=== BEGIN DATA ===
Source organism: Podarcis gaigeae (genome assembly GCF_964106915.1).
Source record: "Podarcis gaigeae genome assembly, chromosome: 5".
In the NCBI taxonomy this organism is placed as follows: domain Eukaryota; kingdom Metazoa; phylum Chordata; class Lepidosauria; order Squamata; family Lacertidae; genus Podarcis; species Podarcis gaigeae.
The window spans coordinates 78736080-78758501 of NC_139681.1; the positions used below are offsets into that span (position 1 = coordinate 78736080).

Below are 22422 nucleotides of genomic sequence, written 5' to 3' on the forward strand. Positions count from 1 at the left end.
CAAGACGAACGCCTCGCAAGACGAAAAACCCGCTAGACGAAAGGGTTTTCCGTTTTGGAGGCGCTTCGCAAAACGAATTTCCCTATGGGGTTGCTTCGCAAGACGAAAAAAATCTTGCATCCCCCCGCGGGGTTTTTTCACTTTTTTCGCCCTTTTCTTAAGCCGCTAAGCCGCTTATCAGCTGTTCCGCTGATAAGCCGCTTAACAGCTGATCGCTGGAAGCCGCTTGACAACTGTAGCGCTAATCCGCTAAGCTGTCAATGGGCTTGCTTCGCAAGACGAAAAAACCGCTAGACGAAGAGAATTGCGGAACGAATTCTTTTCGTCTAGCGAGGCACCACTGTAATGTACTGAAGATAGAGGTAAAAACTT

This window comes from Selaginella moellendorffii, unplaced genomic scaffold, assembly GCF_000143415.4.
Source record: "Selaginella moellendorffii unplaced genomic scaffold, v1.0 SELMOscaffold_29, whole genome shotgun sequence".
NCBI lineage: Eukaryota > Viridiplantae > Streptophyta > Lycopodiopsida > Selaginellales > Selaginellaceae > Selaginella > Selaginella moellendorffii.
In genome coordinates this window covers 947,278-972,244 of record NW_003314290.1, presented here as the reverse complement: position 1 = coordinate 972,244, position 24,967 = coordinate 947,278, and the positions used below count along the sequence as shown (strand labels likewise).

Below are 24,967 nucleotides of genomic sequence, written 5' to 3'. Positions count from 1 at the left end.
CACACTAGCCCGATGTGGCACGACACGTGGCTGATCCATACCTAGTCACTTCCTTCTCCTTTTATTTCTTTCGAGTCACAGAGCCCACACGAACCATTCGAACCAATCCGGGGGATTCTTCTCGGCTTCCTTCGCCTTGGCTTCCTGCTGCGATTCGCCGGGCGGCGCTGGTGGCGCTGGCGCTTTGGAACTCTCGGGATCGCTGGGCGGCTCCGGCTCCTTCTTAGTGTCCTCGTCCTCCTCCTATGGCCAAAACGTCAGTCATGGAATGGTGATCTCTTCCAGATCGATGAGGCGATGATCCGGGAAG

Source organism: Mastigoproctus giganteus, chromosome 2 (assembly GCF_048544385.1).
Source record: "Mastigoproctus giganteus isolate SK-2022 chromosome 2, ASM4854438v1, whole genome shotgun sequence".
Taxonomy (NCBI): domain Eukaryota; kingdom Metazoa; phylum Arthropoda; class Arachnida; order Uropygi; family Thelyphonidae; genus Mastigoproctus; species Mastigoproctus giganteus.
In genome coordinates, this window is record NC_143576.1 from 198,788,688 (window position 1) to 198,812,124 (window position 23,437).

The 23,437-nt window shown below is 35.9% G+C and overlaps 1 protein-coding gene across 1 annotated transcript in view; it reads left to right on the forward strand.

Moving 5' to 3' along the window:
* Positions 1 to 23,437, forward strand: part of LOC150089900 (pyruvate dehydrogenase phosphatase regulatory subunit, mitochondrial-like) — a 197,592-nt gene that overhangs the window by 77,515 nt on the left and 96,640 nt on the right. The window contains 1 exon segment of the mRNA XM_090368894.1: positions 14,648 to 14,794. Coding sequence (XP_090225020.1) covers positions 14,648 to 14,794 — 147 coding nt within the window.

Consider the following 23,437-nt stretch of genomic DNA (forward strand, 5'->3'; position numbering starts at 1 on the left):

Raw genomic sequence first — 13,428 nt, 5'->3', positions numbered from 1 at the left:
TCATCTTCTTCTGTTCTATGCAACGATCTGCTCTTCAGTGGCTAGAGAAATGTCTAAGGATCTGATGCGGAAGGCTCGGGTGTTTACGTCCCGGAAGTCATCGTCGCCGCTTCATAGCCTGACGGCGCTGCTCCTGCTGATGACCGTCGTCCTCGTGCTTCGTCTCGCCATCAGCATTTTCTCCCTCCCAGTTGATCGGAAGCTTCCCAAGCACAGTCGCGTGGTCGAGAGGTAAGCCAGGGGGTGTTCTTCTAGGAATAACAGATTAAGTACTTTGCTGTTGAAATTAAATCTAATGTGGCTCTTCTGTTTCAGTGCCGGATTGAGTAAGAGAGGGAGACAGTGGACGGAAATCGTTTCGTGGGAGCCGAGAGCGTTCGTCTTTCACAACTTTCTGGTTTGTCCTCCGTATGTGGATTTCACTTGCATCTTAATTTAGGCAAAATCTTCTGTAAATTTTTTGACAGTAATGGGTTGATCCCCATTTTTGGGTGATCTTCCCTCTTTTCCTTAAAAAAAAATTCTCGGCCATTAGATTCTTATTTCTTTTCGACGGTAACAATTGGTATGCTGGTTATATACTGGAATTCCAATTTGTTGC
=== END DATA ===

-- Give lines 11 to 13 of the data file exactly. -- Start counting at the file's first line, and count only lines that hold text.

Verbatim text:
Below are 24,967 nucleotides of genomic sequence, written 5' to 3'. Positions count from 1 at the left end.
CACACTAGCCCGATGTGGCACGACACGTGGCTGATCCATACCTAGTCACTTCCTTCTCCTTTTATTTCTTTCGAGTCACAGAGCCCACACGAACCATTCGAACCAATCCGGGGGATTCTTCTCGGCTTCCTTCGCCTTGGCTTCCTGCTGCGATTCGCCGGGCGGCGCTGGTGGCGCTGGCGCTTTGGAACTCTCGGGATCGCTGGGCGGCTCCGGCTCCTTCTTAGTGTCCTCGTCCTCCTCCTATGGCCAAAACGTCAGTCATGGAATGGTGATCTCTTCCAGATCGATGAGGCGATGATCCGGGAAG

Source organism: Mastigoproctus giganteus, chromosome 2 (assembly GCF_048544385.1).